Demographic Transition Stage III continued…… Economic changes in stage III also induce families to have fewer offspring. Farmers often consider a large family to be an asset. In contrast, children living in cities are generally not economic assets. About 75% of the world’s population is stranded in stages II and III. Q&A: What does improve technology increase? resource availability standard of living health care ? ?
Moderate Growth in Chile entered stage 2 of the demographic transition in the 1930 s, and it entered stage 3 in the 1960 s.
Demographic Transition Stage IV: Late Stationary Stage Ø Birth rates: low Ø Death rates: low Ø Population growth: low A country reaches stage IV when the birth rate declines to the point where it equals the death rate. The condition is called ZPG. Most European countries have reached stage IV. The United States has moved slightly below ZPG since 2000. When families lived on farms, employment and child rearing were conducted at the same place, but in urban societies parents leave the home to work. Changes in lifestyles also encourage smaller families. Several Eastern European countries, most notably Russia, have negative natural increase rates, a legacy of Communist rule.
Low Growth in Denmark has been in stage 4 of the demographic transition since the 1970 s, with little population growth since then. Its population pyramid shows increasing numbers of elderly and few children.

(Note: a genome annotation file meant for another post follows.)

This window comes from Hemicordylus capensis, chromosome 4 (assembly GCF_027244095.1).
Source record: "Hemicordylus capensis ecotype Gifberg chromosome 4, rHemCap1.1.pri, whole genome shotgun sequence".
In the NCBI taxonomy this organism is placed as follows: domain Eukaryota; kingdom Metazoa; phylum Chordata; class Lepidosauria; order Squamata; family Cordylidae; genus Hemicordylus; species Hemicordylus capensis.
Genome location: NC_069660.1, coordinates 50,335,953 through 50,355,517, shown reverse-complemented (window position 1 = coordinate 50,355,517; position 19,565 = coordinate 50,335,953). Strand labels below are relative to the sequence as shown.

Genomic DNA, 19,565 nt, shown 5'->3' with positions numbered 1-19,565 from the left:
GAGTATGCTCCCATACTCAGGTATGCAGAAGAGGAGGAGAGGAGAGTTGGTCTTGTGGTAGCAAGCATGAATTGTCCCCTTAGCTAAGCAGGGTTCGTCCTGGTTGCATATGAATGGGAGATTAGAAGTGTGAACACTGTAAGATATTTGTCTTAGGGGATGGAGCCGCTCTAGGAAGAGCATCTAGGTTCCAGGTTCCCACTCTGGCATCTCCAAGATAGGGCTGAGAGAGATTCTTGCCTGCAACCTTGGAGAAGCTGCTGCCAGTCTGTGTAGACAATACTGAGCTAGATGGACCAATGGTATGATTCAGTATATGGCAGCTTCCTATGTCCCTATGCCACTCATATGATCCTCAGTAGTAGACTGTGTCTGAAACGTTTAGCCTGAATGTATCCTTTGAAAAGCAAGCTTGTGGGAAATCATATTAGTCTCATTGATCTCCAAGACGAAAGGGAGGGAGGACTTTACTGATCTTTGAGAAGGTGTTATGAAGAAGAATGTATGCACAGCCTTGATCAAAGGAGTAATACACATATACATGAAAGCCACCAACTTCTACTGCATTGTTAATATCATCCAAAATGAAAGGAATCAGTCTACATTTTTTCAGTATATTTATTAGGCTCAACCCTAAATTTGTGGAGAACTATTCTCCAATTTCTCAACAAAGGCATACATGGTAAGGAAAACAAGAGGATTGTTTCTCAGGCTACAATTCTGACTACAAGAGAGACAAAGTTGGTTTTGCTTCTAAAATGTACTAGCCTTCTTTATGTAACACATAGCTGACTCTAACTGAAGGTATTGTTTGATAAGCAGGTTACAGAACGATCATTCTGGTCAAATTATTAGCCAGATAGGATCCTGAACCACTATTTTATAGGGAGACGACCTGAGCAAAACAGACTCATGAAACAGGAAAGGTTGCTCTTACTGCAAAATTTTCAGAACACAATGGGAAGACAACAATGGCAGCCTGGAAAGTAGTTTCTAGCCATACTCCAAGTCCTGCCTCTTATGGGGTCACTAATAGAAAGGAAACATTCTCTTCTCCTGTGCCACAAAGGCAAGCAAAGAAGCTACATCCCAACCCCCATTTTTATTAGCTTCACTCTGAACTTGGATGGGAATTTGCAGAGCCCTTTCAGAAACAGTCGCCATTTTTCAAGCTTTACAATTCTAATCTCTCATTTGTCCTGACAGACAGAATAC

Demographic Transition in England was one of the first countries to experience rapid population growth in the mid-eighteenth century, when it entered stage 2 of the demographic transition
Why Does Population Growth Vary among Regions? • Population Futures – Demographic Transition Possible Stage 5: Decline • Characterized by… – Very low CBR – Increasing CDR » More elderly people than young persons – Negative NIR – Over time, few young women in child-bearing years » Contributing to ever falling CBR • Several European countries already have negative NIR. – Russia is most notable hosting a negative NIR for 50 years.
Demographic Transition Ø Less developed countries : mortality revolution after World War II; changes did not result from economic development within the countries, but were a result of international aid. Ø The impact of Western technology moves a population from a stage I into a stage II. Industrialization and economic development moves populations into a stage IV
• Declining Birth Rates – Two Successful Strategies for Lowering Birth Rates 1. Improving Education and Health Care – Emphasizes improving local economic conditions so that increased wealth is allocated to education and health programs seeking to lower birth rates. 2. Contraception – More immediate results reaped than previous approach – Met with greater resistance, because it goes against cultural or religious beliefs of some. » Roman Catholics, fundamentalist Protestants, Muslims, and Hindus.
Population Video You’re going to love this! You may have to watch it twice! As you are watching do the following: Do you agree with what he is saying? (You can disagree, you just need to back up what you are thinking!) List 5 statistics/facts he discusses. Do the statistics tell the whole story? Why or why not? What will happen if the world continues on the path he is predicting? Is there a “solution” to what is happening? https: //www. youtube. com/watch? v=jbk. S RLYSojowww. youtube. com/watch? v=jbk. SRLYS ojo